Last year, I found a few of my fellow bloggers waxing eloquent about NaNoWriMo – National Novel Writing Month. It is a competition of sorts where you write a novel of 50,000 words (or more) on any topic/genre of your choice in a matter of 30 days. Random ramblings or serious script writing, it doesn’t matter what you write. The point is to write. I was so kicked about it. Unfortunately I was too late to participate last year and decided that I would get set and write the next time definitely.

ab2

Opportunity presented itself when I found NaNoWriMo updates for the month of November. I promptly registered myself and began thinking about a plot line (which involved scouring online articles for story ideas). How difficult could it be? You just had to connect finger to keyboard and type away to glory, keeping a daily/weekly word count in mind, There are writer forums and discussions and tips and all sort of material floating around that can help one have an awesome novel writing experience. I had a couple of plot lines in mind and couldn’t wait to start writing.

On the morning of 1st November, 2013, when I was officially supposed to begin writing, I paused. Erm,..maybe I need to refine the plot line a bit more. I’ll start writing tomorrow.

On the morning of 2nd November, 2013, I obviously couldn’t write. It was Dad’s birthday and I had stuff to do.

On the mornings of 3rd & 4th November, 2013, I couldn’t write because It was Diwali (The grand Indian festival of lights, sweets, firecrackers, merriment and family get togethers).

On the morning of 6th November, 2013, I deleted my NaNoWriMo account, Who was I kidding. Enough of excuses.

 

I’ve been wanting to write a novel. I don’t care if it stays collecting dust in obscure shelves of unknown bookstores. I want to feel the satisfaction of having completed something that has been at the back of my mind for so long. Someday I will – sooner than later.

 

Maybe I’ll keep signing up on platforms like NaNoWriMo and never completing what I set out to do. Years maybe, if I can resist the temptation to write for that long. Maybe I’m right when I think I don’t have it in me to write a novel. But how will that be confirmed unless I START writing one. I think I (mis)judged myself too soon. I ought to give myself a chance. Once in a while.

 

I’m not saying it’s going to be easy. Nothing in life is easy. But that’s no reason to give up. You’ll be surprised what you can accomplish if you set your mind to it. After all, you only have one life, so you should try to make the most of it.

– Louis Sachar

 

It is a horrible feeling to know you have failed even before trying. So go ahead and do what your heart tells you, and give that cross-questioning brain a much-needed vacation. It is ok to fail after having given your best shot. You’ll still be happy for having tried.

 

Note to self: Read the last two lines every time self-doubt raises its ugly head.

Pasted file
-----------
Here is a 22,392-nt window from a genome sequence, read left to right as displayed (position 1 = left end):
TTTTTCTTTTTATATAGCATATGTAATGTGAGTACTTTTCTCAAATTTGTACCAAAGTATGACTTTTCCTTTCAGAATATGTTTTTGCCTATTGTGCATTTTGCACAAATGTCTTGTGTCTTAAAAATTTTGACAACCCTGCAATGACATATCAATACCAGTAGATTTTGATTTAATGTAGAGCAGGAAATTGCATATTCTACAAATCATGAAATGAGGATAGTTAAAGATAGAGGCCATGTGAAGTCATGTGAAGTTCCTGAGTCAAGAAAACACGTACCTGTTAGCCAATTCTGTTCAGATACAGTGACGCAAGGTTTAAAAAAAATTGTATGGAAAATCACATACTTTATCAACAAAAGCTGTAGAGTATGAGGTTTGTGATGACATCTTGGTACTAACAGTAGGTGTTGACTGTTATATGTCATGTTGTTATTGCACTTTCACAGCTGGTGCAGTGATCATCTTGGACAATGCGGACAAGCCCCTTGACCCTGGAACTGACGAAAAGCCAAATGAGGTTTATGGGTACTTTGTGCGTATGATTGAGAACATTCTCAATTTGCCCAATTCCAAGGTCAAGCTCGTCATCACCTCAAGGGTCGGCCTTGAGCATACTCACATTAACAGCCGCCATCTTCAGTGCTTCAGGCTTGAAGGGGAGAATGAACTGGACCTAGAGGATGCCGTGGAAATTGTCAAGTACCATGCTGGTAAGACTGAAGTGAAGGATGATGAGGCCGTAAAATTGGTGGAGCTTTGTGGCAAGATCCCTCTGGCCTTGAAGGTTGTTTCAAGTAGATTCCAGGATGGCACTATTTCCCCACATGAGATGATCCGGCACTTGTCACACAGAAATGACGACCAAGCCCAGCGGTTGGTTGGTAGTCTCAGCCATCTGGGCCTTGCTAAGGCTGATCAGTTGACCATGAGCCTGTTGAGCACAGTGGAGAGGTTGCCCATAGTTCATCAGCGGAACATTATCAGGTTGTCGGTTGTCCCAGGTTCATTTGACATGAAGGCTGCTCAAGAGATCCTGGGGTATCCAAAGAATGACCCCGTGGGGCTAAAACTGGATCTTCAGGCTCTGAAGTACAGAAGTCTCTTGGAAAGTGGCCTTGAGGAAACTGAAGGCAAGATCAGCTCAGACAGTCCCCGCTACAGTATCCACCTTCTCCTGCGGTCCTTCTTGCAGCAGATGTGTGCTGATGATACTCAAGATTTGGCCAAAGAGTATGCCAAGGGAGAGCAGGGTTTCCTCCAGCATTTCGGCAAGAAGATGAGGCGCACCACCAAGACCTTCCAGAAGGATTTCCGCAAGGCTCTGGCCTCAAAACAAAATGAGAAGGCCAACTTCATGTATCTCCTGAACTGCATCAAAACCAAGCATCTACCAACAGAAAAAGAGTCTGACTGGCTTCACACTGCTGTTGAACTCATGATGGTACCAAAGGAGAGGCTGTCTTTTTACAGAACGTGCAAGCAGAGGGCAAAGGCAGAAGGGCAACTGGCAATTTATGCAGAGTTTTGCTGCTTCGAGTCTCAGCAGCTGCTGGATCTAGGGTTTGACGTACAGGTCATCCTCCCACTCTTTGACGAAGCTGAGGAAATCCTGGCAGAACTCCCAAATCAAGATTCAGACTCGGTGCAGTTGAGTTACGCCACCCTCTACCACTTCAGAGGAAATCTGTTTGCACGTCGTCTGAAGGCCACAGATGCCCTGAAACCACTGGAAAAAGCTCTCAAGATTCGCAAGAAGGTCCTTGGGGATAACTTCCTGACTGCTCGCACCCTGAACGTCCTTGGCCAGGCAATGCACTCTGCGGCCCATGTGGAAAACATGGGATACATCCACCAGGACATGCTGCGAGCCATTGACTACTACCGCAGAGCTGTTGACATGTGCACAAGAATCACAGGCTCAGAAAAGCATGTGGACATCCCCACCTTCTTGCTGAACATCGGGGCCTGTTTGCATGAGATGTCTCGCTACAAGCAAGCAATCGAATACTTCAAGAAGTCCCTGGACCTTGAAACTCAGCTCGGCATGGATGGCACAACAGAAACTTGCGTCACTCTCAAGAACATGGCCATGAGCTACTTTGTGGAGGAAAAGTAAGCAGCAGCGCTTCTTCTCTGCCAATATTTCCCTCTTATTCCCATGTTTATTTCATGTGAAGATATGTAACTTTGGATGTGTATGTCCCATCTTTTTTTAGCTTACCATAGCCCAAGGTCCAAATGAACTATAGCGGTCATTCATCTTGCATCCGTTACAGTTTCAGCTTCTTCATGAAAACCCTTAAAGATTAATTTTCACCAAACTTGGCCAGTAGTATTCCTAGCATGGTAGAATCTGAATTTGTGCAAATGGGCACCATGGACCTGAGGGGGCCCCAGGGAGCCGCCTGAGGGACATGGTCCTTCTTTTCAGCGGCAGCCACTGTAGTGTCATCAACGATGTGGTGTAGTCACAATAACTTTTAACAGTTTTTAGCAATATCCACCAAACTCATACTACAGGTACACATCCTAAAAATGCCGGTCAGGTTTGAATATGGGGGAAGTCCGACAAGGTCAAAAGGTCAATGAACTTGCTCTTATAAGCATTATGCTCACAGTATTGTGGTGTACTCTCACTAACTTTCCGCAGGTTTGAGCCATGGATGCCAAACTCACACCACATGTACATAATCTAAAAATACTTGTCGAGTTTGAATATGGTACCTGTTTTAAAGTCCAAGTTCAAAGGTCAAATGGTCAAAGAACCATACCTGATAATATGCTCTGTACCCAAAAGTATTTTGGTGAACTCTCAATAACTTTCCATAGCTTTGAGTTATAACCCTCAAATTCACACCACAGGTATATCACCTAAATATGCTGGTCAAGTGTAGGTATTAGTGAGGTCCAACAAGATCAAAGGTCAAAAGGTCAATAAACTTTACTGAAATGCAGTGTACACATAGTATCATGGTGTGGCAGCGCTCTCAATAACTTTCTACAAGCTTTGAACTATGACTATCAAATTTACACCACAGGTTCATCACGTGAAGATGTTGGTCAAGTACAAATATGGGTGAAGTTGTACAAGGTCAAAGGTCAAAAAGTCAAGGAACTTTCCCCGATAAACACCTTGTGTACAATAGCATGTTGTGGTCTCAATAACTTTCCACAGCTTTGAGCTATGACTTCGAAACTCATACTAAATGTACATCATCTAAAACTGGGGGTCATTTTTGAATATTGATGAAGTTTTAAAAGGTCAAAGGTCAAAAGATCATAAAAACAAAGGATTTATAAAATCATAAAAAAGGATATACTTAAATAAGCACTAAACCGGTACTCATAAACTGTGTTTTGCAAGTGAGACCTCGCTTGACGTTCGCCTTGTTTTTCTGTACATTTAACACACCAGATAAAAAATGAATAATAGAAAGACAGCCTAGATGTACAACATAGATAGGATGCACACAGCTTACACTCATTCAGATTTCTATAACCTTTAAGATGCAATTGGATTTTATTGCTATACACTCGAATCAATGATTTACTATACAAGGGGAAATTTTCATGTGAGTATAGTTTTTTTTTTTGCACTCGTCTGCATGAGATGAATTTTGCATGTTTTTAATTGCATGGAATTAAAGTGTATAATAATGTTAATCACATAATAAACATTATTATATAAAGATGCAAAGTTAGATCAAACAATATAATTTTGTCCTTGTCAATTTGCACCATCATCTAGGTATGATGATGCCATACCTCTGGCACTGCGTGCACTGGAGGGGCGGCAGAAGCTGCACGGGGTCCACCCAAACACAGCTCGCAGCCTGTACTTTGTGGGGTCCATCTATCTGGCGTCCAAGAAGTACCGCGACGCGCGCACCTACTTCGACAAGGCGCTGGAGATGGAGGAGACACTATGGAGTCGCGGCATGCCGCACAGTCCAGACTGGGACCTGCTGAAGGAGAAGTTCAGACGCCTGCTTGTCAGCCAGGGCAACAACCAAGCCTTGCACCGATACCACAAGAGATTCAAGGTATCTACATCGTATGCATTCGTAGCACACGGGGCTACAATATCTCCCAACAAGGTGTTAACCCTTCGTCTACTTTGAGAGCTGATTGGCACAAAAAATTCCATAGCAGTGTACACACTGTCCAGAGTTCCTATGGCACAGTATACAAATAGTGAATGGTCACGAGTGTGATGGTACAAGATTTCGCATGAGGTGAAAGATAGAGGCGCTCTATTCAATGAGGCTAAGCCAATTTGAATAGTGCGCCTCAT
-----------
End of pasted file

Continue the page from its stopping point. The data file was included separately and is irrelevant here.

This Story Has 3 Sides

(Written for Weekly Writing Challenge : This week’s challenge is to tell the same story from two or more unique perspectives in whichever format you want)

 

The scene: Stark hospital room with a female patient.

In a white bed I lie

Revisiting old memories, happy & sad

Clock ticks as life ebbs

Clock ticks as life ebbs

I smile as the end seems near now

A beckoning arises from the beyond

Woman – The one with all the time, all the enthusiasm but no energy.

 —

The scene: Stark hospital room with a female patient, her husband holding her hand.

They say time heals

But it only deepens the sorrow

My love fades before my eyes

My love fades before my eyes

She smiles to suggest she is ok

My eyes smile back as the heart cries

Husband – The one with all the energy, all the time, but no enthusiasm.

 —

The scene: Stark hospital room with a female patient, her husband holding her hand as the doctor hurries to check the patient’s reports.

I rush past my duties

Mechanically, emotionlessly

Need to catch the matinee show

Need to catch the matinee show

Apart from the drama unfolding in the room

This job defies emotional indulgence

Doctor – The one with all the enthusiasm, all the energy but no time.

  .

 

 

 

 

 

Criticism never kills

(Written for Daily Prompt – Tell us about the harshest, most difficult to hear — but accurate — criticism you’e ever gotten. Does it still apply?)

 p20121127-095213“Writer? You want to be a writer? Where has that sprung from? Can you even write?”, Dad asked me incredulously.

This was a question, yes, but it stung me as though judgement had been thrown in to my face. But then again, I knew better than getting miffed with Dad. I had not shared a word of what I wrote with my parents, or anyone else for that matter. So obviously, I couldn’t expect a better reaction when I told my parents that I wanted to be a writer – a copywriter specifically.

Mom gave me a look which said “There goes my daughter with one of her harebrained ideas which she won’t see through till the end…again!” She suggested I get a regular job (in line with the masters degree in marketing I possessed) and then write as a by-the-way thing. I stood my ground.

I wanted to be a full-time writer.

But then, my parents’ reaction forced me to question my career decision again. Did I have it me to be a writer? Would I stick with this choice? Did I really possess the kind of imagination that might interest people in reading my writing? Luckily for me, the strangling question of will I earn enough? never occurred to me. I sought creative satisfaction over material comfort. I’d rather be happy with my limited amount of money than be rushing through a round-the-clock job that leaves me with no mental peace.

That was the last time, however, that I questioned my choice. And thankfully, neither did my parents.

Today, I’m glad I took that step and listened to my heart. I’m glad I made friends with words. I’m glad I’m doing fairly decently in my chosen field.